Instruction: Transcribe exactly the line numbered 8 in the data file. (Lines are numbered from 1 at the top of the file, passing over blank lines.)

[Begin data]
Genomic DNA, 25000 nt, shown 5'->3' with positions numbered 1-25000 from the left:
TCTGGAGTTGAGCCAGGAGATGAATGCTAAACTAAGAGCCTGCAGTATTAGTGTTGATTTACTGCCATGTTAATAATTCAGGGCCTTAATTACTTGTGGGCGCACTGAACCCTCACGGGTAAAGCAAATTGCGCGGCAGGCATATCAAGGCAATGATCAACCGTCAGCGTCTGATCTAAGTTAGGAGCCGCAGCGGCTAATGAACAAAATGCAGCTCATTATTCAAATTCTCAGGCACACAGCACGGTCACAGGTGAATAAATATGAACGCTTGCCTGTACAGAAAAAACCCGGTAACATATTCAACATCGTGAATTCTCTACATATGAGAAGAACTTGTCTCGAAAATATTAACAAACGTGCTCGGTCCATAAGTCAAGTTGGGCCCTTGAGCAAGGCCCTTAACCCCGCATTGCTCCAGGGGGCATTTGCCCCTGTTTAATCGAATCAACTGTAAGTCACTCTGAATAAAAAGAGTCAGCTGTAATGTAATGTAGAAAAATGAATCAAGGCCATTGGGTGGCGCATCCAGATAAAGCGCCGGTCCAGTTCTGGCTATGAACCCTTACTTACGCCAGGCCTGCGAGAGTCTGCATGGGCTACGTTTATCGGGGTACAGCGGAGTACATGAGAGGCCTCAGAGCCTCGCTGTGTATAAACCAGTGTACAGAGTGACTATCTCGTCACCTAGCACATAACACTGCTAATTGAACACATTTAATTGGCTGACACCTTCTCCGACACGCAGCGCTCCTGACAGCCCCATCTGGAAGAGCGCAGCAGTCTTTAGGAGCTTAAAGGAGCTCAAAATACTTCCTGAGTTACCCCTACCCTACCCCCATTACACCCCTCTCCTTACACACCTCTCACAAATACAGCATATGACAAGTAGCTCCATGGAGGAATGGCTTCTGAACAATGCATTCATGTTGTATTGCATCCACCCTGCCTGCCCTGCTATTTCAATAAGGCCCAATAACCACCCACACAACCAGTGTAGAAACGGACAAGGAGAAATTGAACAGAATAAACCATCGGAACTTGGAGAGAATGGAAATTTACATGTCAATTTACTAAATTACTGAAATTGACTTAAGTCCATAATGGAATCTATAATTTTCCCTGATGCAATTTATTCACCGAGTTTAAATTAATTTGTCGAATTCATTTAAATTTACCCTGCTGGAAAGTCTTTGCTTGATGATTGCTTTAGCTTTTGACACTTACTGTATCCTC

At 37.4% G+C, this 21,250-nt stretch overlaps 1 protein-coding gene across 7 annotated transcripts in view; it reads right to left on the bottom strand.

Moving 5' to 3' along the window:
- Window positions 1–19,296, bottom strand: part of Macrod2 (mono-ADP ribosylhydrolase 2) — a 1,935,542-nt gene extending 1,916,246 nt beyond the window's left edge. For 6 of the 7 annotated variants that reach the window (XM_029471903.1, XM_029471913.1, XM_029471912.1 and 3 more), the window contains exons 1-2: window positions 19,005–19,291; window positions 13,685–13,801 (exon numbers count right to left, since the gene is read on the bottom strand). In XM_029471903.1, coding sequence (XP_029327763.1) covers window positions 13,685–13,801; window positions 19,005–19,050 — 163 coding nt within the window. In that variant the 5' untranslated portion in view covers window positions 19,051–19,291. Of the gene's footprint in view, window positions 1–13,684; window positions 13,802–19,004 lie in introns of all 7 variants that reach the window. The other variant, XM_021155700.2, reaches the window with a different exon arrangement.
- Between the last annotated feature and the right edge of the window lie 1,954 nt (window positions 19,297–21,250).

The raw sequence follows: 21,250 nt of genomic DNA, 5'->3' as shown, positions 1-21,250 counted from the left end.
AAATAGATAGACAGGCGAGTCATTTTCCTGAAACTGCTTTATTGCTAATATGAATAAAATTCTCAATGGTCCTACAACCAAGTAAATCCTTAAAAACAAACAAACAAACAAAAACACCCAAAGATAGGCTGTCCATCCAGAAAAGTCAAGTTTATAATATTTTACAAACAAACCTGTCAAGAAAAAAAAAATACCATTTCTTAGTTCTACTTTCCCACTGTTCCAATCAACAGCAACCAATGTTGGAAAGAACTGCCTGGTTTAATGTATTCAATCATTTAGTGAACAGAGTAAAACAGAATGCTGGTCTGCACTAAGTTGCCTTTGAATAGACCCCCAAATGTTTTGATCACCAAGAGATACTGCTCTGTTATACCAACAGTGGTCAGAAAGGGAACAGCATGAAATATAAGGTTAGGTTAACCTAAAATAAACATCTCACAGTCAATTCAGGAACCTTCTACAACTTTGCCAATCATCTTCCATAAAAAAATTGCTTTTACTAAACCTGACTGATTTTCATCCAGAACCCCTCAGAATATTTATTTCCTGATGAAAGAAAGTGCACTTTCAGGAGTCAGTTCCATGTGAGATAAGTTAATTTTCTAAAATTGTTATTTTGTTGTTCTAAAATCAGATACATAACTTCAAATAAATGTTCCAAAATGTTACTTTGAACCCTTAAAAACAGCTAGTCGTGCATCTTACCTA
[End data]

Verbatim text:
AAATAGATAGACAGGCGAGTCATTTTCCTGAAACTGCTTTATTGCTAATATGAATAAAATTCTCAATGGTCCTACAACCAAGTAAATCCTTAAAAACAAACAAACAAACAAAAACACCCAAAGATAGGCTGTCCATCCAGAAAAGTCAAGTTTATAATATTTTACAAACAAACCTGTCAAGAAAAAAAAAATACCATTTCTTAGTTCTACTTTCCCACTGTTCCAATCAACAGCAACCAATGTTGGAAAGAACTGCCTGGTTTAATGTATTCAATCATTTAGTGAACAGAGTAAAACAGAATGCTGGTCTGCACTAAGTTGCCTTTGAATAGACCCCCAAATGTTTTGATCACCAAGAGATACTGCTCTGTTATACCAACAGTGGTCAGAAAGGGAACAGCATGAAATATAAGGTTAGGTTAACCTAAAATAAACATCTCACAGTCAATTCAGGAACCTTCTACAACTTTGCCAATCATCTTCCATAAAAAAATTGCTTTTACTAAACCTGACTGATTTTCATCCAGAACCCCTCAGAATATTTATTTCCTGATGAAAGAAAGTGCACTTTCAGGAGTCAGTTCCATGTGAGATAAGTTAATTTTCTAAAATTGTTATTTTGTTGTTCTAAAATCAGATACATAACTTCAAATAAATGTTCCAAAATGTTACTTTGAACCCTTAAAAACAGCTAGTCGTGCATCTTACCTA